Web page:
Victory of the Daleks, a review
It’s not often that I write reviews of Doctor Who episodes – other people do it much better and more comprehensively than I ever could. I’m making an exception though for two reasons: first, this was a cracking episode which is being unfairly (and wrongly) slammed over on Twitter by folks who know nothing. And secondly, three episodes is enough to form an opinion of The Doctor and Amy Pond.
Insert obligatory warning about spoilers here.
But first, let’s start at the beginning.
The first episode of any new Doctor is bound to be tricky. There’s a new face to introduce, a new style and this time around, a new companion and new-look TARDIS too. The Eleventh Hour managed this brilliantly, and even managed to squeeze in a small but perfectly formed plotline as well. The Doctor is presented as eccentric, confident and (after David Tennant’s glorious introspective moping in the later episodes) very upbeat. Matt Smith’s Doctor reminds me oh-so-much of Patrick Troughton that I’m expecting him to pull out a penny-whistle any minute. I was sold on the very first episode.
Then there’s Amy Pond. Oh, Amy Pond. She’s sparky, sexy, clever, outspoken and every bit the equal to the Doctor when it comes to solving problems. We saw that especially in The Beast Below where Amy out-Doctor’s the Doctor, in style. Both in that episode and in Victory of the Daleks we see the contrast between Amy & The Doctor’s personalities. In both, The Doctor focused in the pain of life (wanting to end the Star Whale’s suffering, and to convince Bracewell of his humanity) whereas Amy saw the love in life, and used that. There’s a whole ying-yang thing going on between them, and this Wulf approves.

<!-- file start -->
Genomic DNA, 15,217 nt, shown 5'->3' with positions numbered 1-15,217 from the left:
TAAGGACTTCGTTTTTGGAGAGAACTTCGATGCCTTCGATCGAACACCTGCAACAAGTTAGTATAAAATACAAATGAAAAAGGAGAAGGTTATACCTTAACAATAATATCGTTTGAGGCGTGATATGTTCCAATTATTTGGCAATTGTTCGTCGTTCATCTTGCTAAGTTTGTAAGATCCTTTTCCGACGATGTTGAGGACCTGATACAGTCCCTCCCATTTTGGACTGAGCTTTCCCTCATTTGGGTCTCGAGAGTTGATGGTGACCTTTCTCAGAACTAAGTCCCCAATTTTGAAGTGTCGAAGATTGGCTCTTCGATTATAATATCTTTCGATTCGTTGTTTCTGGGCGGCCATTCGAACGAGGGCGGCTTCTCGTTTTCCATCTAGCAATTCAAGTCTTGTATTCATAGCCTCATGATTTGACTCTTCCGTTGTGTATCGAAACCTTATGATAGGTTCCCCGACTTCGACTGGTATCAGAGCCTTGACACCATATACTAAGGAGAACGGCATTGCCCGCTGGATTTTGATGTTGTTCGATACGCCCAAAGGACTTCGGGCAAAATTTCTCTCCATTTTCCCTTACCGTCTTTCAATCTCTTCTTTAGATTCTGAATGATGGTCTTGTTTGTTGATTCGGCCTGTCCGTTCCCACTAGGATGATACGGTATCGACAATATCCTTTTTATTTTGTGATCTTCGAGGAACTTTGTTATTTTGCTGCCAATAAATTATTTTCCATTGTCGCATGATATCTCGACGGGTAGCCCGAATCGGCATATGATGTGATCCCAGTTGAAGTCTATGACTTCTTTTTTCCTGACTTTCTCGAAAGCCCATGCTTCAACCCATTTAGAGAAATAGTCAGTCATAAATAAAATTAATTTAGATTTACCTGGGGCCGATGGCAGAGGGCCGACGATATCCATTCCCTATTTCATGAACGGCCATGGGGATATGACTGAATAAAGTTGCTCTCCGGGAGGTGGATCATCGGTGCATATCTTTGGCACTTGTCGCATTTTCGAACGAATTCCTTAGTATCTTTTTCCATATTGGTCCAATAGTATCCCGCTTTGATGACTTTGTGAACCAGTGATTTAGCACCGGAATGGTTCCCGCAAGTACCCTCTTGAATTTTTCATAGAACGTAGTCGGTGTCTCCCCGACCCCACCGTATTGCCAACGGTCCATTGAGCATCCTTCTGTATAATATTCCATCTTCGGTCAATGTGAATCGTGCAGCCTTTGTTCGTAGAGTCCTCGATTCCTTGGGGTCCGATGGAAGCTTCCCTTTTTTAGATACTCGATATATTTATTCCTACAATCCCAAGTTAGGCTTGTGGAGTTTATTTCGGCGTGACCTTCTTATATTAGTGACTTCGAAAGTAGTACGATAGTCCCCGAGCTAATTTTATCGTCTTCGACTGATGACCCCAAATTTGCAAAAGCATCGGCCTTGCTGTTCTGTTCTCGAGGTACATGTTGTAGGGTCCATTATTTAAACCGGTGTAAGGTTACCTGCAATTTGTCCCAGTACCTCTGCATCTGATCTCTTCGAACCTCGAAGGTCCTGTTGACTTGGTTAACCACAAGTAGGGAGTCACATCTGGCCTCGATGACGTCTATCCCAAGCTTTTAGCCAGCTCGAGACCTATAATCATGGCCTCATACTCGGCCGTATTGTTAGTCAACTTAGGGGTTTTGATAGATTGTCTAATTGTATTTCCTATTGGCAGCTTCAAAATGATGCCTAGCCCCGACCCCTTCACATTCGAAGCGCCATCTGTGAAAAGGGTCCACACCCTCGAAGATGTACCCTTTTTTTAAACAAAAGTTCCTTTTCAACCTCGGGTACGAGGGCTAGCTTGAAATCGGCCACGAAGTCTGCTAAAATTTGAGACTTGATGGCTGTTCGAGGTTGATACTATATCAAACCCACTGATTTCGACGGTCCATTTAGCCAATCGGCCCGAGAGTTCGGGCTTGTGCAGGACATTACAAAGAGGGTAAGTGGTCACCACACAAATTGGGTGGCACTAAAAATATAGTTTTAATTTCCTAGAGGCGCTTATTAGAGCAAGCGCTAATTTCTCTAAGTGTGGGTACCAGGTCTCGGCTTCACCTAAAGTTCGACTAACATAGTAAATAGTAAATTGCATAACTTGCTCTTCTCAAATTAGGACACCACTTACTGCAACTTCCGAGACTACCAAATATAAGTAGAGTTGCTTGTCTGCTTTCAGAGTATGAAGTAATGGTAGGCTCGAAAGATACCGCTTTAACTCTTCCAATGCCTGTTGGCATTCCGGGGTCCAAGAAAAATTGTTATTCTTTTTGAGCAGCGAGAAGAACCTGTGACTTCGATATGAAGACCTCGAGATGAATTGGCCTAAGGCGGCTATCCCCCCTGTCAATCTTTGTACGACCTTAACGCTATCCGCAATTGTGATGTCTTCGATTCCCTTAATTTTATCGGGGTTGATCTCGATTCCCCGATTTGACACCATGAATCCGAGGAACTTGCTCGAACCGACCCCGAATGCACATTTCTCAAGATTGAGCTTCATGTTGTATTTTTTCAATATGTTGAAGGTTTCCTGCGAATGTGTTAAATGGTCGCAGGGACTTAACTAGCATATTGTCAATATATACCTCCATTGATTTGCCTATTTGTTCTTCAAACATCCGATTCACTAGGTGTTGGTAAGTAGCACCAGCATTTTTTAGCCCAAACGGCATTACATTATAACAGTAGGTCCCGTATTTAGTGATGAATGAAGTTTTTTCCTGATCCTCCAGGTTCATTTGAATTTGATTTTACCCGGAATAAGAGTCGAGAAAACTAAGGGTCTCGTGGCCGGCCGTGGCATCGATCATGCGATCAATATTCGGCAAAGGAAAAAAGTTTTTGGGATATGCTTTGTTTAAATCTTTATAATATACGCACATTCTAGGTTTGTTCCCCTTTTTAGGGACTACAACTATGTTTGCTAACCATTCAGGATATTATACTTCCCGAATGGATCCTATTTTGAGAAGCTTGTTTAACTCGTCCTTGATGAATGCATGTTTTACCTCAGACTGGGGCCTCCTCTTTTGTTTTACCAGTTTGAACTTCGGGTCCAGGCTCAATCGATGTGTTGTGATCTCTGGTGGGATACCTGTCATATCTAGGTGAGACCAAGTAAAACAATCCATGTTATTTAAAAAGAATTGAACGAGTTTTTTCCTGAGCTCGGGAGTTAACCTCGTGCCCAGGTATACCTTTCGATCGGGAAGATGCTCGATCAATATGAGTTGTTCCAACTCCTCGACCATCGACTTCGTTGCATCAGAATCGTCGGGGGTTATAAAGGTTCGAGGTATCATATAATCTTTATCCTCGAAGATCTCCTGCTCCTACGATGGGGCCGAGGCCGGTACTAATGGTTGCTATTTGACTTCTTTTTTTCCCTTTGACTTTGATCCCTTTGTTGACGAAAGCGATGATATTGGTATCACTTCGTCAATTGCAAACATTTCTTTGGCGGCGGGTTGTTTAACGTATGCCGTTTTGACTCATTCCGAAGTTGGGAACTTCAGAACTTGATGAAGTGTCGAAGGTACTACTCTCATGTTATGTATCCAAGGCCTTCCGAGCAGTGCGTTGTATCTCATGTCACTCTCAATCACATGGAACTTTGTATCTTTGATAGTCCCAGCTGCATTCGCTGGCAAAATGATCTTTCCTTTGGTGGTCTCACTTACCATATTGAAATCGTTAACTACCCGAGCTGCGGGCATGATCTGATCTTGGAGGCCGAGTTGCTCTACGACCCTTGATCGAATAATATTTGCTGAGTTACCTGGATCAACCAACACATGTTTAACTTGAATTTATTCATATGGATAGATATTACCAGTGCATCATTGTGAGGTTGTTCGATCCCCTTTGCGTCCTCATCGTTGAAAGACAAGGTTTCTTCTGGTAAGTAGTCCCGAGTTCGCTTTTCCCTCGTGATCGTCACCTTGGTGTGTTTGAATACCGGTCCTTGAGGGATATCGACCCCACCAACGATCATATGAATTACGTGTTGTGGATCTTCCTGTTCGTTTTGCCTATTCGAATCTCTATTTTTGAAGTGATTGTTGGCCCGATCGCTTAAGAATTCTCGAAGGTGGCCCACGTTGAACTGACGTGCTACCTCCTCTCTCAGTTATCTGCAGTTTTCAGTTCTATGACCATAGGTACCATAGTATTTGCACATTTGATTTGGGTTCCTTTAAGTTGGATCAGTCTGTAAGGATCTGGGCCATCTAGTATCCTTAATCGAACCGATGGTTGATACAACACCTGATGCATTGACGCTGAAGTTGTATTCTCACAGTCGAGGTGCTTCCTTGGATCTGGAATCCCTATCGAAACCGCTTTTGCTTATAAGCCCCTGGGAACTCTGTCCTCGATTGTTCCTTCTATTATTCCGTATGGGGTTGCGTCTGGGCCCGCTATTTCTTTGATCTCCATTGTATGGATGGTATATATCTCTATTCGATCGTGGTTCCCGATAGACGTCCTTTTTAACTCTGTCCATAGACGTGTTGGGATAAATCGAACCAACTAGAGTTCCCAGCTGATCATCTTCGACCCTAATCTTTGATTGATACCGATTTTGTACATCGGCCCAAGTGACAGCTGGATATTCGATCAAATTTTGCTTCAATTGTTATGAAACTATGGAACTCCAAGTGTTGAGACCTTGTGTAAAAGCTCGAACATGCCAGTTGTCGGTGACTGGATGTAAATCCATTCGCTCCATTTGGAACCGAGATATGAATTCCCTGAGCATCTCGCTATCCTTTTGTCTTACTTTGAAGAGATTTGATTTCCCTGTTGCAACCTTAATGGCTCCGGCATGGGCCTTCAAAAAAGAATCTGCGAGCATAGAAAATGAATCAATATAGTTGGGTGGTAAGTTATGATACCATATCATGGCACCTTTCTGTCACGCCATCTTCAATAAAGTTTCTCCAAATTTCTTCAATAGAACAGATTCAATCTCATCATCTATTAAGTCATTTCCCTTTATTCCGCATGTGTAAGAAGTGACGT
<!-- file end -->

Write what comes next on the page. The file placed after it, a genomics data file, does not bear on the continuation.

If Matt Smith’s Doctor is akin to Patrick Troughton’s portrayal then Karen Gillan’s Amy Pond is right up their with Lalla Ward’s Romana. This is a Companion who looks the Doctor straight in the eye, and beyond. They’re an utterly winning combination together. Best companion so far? Quite possibly.
I just wonder what will happen when (and if) she meets Captain Jack. Pregnancy, probably.
The first episode was “all-action and introduce the characters”. The second was “we can do nice and gentle too” with a mystery to solve. The Beast Below is good solid filler Doctor Who story which further developed the relationship between The Doctor and Amy, but did not a lot more. I like these more low key episodes as they’re always a prelude to something big.
And big, it was! Victory of the Daleks (see? I got there eventually!) is a cracking boys-own yarn about WWII, Churchill, Spitfires in Space (frickin’ Spitfires in Space, people! This is Dan Dare territory!), the Blackout and the bombing of London. Oh, and Daleks. Mustn’t forget those.
Anyone – anyone – who didn’t like this episode needs to watch it with a couple of kids by their side. I saw it for the second time with my boys and they were utterly sold on it, from start to finish. I swear there was no eye movement at all while they watch the screen. They cheered and whooped for joy when the Spitfires appeared. They ooh’d at the shiny new Daleks (I’ll come onto those in a mo’) and they laughed like crazy at the Doctor threatening to blow up the Daleks with a Jammy Dodger.